The complex adaptive reuse rehabilitated and transformed the historic buildings into an intimately scaled commercial office development and public park.
Slated for demolition, GUND Partnership led the comprehensive restoration and reuse plan, which involved extensive restoration, modernization and landscape improvements.
GUND Partnership's offices are located in the original 1814 Bulfinch Building.
GUND's 2008 interior renovation received LEED Gold certification.
Now home to the Cambridge Multicultural Arts Center, a former courtroom was meticulously restored and repurposed as a theatre.
Bulfinch Square is a Certified Historic Rehabilitation comprised of six, 19th and 20th century courthouses that served as the seat of government for Middlesex County from 1814 to 1974. The restoration and adaptive reuse completed in 1984 rehabilitated and transformed the historic buildings into an intimately scaled commercial office development and public park.
Of the 19th and 20th century courthouse buildings, the oldest dates back to 1814, and is credited to architect Charles Bulfinch, Boston’s renowned neo-classical architect. The original Bulfinch Building was expanded in 1848. In 1889, the adjacent Superior Court Building was constructed, and in 1901 and 1924 two other additions expanded the complex to occupy a full block.
Following the construction in 1974 of a modern high-rise judicial facility across the street, the historic courthouse complex was abandoned and the building, which then sat vacant for ten years, were slated for demolition. Through the efforts of the preservation community, the complex was nominated to the National Register of Historic Places and was saved for reuse. GUND Partnership led the comprehensive restoration and reuse plan, which involved extensive restoration, modernization and landscape improvements.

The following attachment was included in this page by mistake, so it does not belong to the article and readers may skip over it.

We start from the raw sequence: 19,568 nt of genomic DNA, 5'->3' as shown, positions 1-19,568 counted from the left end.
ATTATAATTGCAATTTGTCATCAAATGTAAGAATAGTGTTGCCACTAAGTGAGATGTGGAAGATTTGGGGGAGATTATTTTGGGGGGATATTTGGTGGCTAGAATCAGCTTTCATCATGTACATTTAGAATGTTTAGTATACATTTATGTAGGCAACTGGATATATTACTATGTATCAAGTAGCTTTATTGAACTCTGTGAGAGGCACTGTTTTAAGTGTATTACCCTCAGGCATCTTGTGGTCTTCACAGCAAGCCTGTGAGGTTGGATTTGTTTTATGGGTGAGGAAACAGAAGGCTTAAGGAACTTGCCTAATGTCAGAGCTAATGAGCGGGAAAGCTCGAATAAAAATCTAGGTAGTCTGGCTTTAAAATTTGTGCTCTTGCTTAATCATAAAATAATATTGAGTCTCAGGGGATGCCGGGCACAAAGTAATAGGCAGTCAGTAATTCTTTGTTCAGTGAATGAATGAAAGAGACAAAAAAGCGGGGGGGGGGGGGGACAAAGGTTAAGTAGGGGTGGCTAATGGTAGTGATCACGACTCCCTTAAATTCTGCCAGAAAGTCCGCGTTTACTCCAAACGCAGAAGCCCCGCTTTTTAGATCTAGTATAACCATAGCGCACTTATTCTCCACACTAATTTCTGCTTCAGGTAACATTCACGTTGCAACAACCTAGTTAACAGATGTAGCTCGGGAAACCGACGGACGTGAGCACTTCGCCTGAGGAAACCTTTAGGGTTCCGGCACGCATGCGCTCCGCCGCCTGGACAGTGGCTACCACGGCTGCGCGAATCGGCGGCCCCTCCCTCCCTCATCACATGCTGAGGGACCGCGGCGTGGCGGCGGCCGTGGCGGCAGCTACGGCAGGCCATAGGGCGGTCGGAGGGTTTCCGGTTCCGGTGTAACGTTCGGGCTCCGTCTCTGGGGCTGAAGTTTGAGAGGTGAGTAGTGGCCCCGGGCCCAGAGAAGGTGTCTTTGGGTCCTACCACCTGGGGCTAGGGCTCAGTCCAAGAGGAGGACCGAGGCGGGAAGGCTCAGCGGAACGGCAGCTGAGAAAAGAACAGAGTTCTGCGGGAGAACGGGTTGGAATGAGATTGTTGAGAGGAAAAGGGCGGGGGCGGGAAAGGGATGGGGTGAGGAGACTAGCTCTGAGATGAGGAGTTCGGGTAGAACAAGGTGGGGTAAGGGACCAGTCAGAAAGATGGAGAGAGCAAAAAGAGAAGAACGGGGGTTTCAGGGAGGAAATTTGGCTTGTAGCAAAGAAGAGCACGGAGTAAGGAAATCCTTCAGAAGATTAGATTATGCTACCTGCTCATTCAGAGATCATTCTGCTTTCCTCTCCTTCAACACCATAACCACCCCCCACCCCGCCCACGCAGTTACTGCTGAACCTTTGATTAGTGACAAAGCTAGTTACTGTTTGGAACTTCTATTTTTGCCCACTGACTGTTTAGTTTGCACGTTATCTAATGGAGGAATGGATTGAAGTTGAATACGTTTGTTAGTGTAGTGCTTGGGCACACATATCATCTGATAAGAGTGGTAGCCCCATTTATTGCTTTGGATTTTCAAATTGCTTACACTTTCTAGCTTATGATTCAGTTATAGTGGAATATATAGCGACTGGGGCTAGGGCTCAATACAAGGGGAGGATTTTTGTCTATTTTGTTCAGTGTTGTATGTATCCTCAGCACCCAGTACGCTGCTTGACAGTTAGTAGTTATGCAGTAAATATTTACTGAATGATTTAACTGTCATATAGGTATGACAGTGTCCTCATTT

The process of reconstruction began with the demolition of three “link” structures (including the 1901 and 1924 additions which had obscured the original Bulfinch facade) and with the reclamation of their footprints as open space. Conceived as a courtyard, this “new” space was harnessed as the organizing element of Bulfinch Square, unifying the group into a comfortable and coherent whole while allowing each structure to retain its own distinct presence. Enclosed by two existing buildings and two new garden structures, this space with the restored Bulfinch building as its focal piece, acts as a gathering place for workers and visitors.
The architectural restoration and reuse plans balanced concern for historical detail with the need to create functional office facilities with up-to-date systems. The courthouse buildings required extensive repairs and reconstruction to restore their dignity. Through extensive research to the original building plans and restoration methods, much of the ornamental plaster detailing that had been lost was recreated. In addition, historically accurate paint colors and finishes, including decorative stenciling was reproduced to reclaim the grandeur of the original design.
Several small public and private offices now occupy Bulfinch Square, including the Cambridge Multicultural Arts Center (CMAC). Located in the former Hall of Records, CMAC provides facilities for use by local art organizations. Their central space is the meticulously restored, two-story former courtroom. It is used as an experimental theater and lecture hall supported by theatrical lighting and sound equipment. Other areas serve as art galleries and related support spaces.
In restoring the architectural integrity of the individual buildings and reclaiming the open space, this project has revitalized the urban fabric of East Cambridge. The buildings comprising Bulfinch Square continue as landmarks and the new courtyard serves as a vital green space, anchoring the eastern edge of the neighborhood.
AIA New England, Excellence in Architecture Award
Victorian Society in America, New England Chapter, Award for Conservation
Builder, Grand Award